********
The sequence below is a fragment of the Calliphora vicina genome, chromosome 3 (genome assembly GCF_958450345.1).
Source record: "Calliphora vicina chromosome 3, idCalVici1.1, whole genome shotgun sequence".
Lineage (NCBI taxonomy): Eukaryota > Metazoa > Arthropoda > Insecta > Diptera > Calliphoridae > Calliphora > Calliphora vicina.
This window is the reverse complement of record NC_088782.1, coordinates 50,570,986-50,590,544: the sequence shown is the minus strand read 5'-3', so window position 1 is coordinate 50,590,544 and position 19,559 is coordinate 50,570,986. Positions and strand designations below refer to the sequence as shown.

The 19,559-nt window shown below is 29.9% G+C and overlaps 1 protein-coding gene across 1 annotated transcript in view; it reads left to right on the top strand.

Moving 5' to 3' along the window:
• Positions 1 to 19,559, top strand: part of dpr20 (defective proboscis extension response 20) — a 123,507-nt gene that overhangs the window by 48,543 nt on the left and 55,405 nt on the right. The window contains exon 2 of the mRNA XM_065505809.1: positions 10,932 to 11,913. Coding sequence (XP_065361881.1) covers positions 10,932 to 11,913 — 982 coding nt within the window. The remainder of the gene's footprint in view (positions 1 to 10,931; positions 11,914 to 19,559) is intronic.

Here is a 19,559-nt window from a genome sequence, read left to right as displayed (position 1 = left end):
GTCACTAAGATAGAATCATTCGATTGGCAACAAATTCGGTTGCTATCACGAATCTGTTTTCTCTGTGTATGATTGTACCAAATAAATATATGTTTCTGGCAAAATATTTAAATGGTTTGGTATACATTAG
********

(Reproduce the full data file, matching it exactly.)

The sequence below is a fragment of the Calliphora vicina genome, chromosome 3 (genome assembly GCF_958450345.1).
Source record: "Calliphora vicina chromosome 3, idCalVici1.1, whole genome shotgun sequence".
Lineage (NCBI taxonomy): Eukaryota > Metazoa > Arthropoda > Insecta > Diptera > Calliphoridae > Calliphora > Calliphora vicina.
This window is the reverse complement of record NC_088782.1, coordinates 50,570,986-50,590,544: the sequence shown is the minus strand read 5'-3', so window position 1 is coordinate 50,590,544 and position 19,559 is coordinate 50,570,986. Positions and strand designations below refer to the sequence as shown.

The 19,559-nt window shown below is 29.9% G+C and overlaps 1 protein-coding gene across 1 annotated transcript in view; it reads left to right on the top strand.

Moving 5' to 3' along the window:
• Positions 1 to 19,559, top strand: part of dpr20 (defective proboscis extension response 20) — a 123,507-nt gene that overhangs the window by 48,543 nt on the left and 55,405 nt on the right. The window contains exon 2 of the mRNA XM_065505809.1: positions 10,932 to 11,913. Coding sequence (XP_065361881.1) covers positions 10,932 to 11,913 — 982 coding nt within the window. The remainder of the gene's footprint in view (positions 1 to 10,931; positions 11,914 to 19,559) is intronic.

Here is a 19,559-nt window from a genome sequence, read left to right as displayed (position 1 = left end):
GTCACTAAGATAGAATCATTCGATTGGCAACAAATTCGGTTGCTATCACGAATCTGTTTTCTCTGTGTATGATTGTACCAAATAAATATATGTTTCTGGCAAAATATTTAAATGGTTTGGTATACATTAG